Tourists flock to New York’s neon heart for the flashing lights, Broadway shows, megastores, and sheer spectacle—including costumed characters eager to pose for photo ops. Pedestrian-only areas with café tables introduced a few years ago have made it easier and more appealing to hang out here. Times Square can even be a convenient, if chaotic, base, thanks to hotels at every price point and easy access to public transportation: subways, rails, buses, and more yellow taxis than you can count.

No. 4 (tie) Central Park, New York City

Annual Visitors: 40,000,000

New York has larger green spaces, but none is more famous than Central Park, which stretches across nearly 850 acres of prime Manhattan real estate—an oasis for both tourists and locals. You can ride in one of the horse-drawn carriages, check out the modest-size zoo, climb to the top of 19th-century Belvedere Castle, or take a break from pounding the pavement to sprawl on the Great Lawn, gazing at the skyscrapers above.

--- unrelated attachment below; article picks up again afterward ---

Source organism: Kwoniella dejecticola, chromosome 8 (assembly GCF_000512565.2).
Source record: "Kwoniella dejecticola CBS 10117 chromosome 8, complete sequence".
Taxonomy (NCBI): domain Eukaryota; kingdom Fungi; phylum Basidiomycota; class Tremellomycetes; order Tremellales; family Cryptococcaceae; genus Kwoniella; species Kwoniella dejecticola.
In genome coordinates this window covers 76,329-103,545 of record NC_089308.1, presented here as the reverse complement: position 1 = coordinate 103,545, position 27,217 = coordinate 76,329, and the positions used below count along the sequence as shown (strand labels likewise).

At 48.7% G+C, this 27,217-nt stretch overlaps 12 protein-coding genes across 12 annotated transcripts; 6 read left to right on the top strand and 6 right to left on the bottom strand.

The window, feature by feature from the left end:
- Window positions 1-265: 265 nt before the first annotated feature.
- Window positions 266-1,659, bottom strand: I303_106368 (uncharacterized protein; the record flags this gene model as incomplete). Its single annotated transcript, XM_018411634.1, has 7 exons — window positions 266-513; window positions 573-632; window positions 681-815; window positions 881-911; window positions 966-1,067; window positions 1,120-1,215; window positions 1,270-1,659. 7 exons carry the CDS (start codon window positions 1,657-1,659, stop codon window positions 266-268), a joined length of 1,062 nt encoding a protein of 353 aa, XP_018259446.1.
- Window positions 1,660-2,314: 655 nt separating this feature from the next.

No. 4 (tie) Union Station, Washington, D.C.

Annual Visitors: 40,000,000

Opened in 1907, this busy station shuttles some 12,500 passengers daily in and out of the city. But it also handles millions of tourists who pass through to take in the impeccably mixed architectural styles throughout the colossal building: from Classical to Beaux-Arts to Baroque. More than 70 retail outlets make Union Station a shopping destination, and it’s also a jumping-off point for many D.C. tours.

Read the full list HERE.

More from Travel + Leisure:

TIME apps

This App Is Supposed to Prevent You from Sending Drunk Tweets

bottles of alcohol
Getty Images

You have to input how many hours you plan to be drunk—between one and ten

This article originally appeared on Food & Wine.